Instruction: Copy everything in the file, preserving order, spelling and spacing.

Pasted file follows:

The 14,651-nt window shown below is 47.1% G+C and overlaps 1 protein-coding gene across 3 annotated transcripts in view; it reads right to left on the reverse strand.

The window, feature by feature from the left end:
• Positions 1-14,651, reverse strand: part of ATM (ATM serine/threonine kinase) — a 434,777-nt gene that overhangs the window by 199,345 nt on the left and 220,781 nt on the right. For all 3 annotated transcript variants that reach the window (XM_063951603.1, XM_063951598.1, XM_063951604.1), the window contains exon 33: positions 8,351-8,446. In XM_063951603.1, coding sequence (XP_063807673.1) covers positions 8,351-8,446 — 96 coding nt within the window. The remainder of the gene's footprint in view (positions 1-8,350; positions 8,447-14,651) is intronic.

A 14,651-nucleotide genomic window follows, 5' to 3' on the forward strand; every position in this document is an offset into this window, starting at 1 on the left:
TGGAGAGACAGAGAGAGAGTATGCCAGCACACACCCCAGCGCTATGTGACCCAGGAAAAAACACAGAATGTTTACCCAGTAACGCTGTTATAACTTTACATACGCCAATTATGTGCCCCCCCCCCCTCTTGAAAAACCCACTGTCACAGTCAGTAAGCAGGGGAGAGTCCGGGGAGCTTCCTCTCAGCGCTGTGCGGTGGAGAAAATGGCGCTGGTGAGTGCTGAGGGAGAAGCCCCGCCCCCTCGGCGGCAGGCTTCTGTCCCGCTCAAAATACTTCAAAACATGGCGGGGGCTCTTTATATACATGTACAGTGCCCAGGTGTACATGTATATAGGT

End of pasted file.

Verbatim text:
The 14,651-nt window shown below is 47.1% G+C and overlaps 1 protein-coding gene across 3 annotated transcripts in view; it reads right to left on the reverse strand.

The window, feature by feature from the left end:
• Positions 1-14,651, reverse strand: part of ATM (ATM serine/threonine kinase) — a 434,777-nt gene that overhangs the window by 199,345 nt on the left and 220,781 nt on the right. For all 3 annotated transcript variants that reach the window (XM_063951603.1, XM_063951598.1, XM_063951604.1), the window contains exon 33: positions 8,351-8,446. In XM_063951603.1, coding sequence (XP_063807673.1) covers positions 8,351-8,446 — 96 coding nt within the window. The remainder of the gene's footprint in view (positions 1-8,350; positions 8,447-14,651) is intronic.

A 14,651-nucleotide genomic window follows, 5' to 3' on the forward strand; every position in this document is an offset into this window, starting at 1 on the left:
TGGAGAGACAGAGAGAGAGTATGCCAGCACACACCCCAGCGCTATGTGACCCAGGAAAAAACACAGAATGTTTACCCAGTAACGCTGTTATAACTTTACATACGCCAATTATGTGCCCCCCCCCCCTCTTGAAAAACCCACTGTCACAGTCAGTAAGCAGGGGAGAGTCCGGGGAGCTTCCTCTCAGCGCTGTGCGGTGGAGAAAATGGCGCTGGTGAGTGCTGAGGGAGAAGCCCCGCCCCCTCGGCGGCAGGCTTCTGTCCCGCTCAAAATACTTCAAAACATGGCGGGGGCTCTTTATATACATGTACAGTGCCCAGGTGTACATGTATATAGGT